Not long after England’s heartbreaking defeat on penalties in the Euro 2020 final, a mural of Marcus Rashford was defaced with abuse.
The work, by street artist Akse, is on a wall in the Withington area of Manchester where Rashford grew up. It was commissioned in recognition of his laudable campaigning on food poverty.
Were we back in time, contemplating England's Euro 96 loss, the daubing of vile graffiti would be one of the few ways for low life to express their opinions.
But in this advanced age of social media, imbecilic views have a platform much bigger than a backstreet wall and those holding them can directly target whoever they have in their (virtual) crosshairs.
Within minutes of England’s defeat, Rashford, along with his fellow England players Jadon Sancho and Bukayo Saka were being subjected to a torrent of sickening racial abuse online. The sad thing is, when they picked up their phones after the match it would have come as no surprise, having experienced it before on a lesser scale.
What can be done? The government has pledged action through its Online Safety Bill. If passed, platforms will need to adhere to a duty of care for their users with fines of up to 10% of global revenues for those that fail to do so. The Times is reporting that ministers want tech giants to “immediately hand over details of the racists who abused England players so the government can make examples of the perpetrators”.
Certainly, if the platforms applied as much energy to stamping out racism as they do to selling stuff, more progress would have been made in this area.
Advertisers can play a role by using their influence and buying power to push for change as well.
Campaign is also exploring the debate and asking whether the time has come for social media firms to verify their users as a way to combat anonymous abuse.
There has also been some good news. Drowning out the racism in the immediate aftermath of the Euros penalty shoot-out has been an outpouring of love and positivity directed at those players who were brave enough to step up on Sunday night.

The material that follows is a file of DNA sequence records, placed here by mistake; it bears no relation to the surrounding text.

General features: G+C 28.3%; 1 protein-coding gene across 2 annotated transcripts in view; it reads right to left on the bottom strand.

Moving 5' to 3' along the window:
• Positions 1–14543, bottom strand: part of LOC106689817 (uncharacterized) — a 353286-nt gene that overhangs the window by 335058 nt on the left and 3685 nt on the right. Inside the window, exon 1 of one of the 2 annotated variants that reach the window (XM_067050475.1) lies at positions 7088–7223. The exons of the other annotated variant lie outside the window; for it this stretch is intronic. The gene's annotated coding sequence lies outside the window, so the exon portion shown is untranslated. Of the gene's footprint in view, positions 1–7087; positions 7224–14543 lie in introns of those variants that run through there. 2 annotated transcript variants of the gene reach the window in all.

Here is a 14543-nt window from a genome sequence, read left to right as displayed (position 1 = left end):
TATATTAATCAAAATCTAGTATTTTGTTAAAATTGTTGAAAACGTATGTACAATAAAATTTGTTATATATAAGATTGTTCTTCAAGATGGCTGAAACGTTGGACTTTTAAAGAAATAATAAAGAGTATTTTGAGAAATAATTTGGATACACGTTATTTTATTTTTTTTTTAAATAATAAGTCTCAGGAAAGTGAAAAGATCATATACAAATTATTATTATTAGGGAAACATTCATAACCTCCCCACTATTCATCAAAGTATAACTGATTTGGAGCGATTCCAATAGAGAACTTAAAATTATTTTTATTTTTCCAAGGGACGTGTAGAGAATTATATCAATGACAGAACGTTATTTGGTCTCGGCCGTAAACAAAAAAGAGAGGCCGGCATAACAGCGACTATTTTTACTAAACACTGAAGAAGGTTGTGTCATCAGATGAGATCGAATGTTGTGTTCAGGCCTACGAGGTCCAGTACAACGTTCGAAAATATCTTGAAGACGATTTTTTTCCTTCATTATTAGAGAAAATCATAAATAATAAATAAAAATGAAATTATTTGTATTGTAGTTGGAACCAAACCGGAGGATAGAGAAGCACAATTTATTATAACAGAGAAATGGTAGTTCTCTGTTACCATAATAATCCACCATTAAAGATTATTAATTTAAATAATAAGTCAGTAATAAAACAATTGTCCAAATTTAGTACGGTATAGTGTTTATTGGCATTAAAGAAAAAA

Rashford’s powerful yet humble statement about missing his penalty that he put up on Twitter has amassed almost a million likes in less than 24 hours.
One particularly moving response that stuck out for me came from a user who said he had joined the site that day specifically to offer the player his support.
While there are many faults with social media, its ability to bring down barriers and connect people in this way is second to none.
(As an aside, it would also have been much harder pre-social media for Tyrone Mings, another England footballer, to instantly call out Home Secretary Priti Patel for rank hypocrisy.)
You don’t get to stoke the fire at the beginning of the tournament by labelling our anti-racism message as ‘Gesture Politics’ & then pretend to be disgusted when the very thing we’re campaigning against, happens. https://t.co/fdTKHsxTB2— Tyrone Mings (@OfficialTM_3) July 12, 2021
The Sun’s splash on Tuesday morning told Rashford, Sancho and Saka that “We’ve got your back” but they don’t need to learn this from a national newspaper that’s hardly been a beacon for anti-racism down the years. They can see that in their own social feeds.
And what of the mural? Online and real life are united as one as the abuse has been covered up by hearts and messages of love.
Gemma Charles is deputy editor of Campaign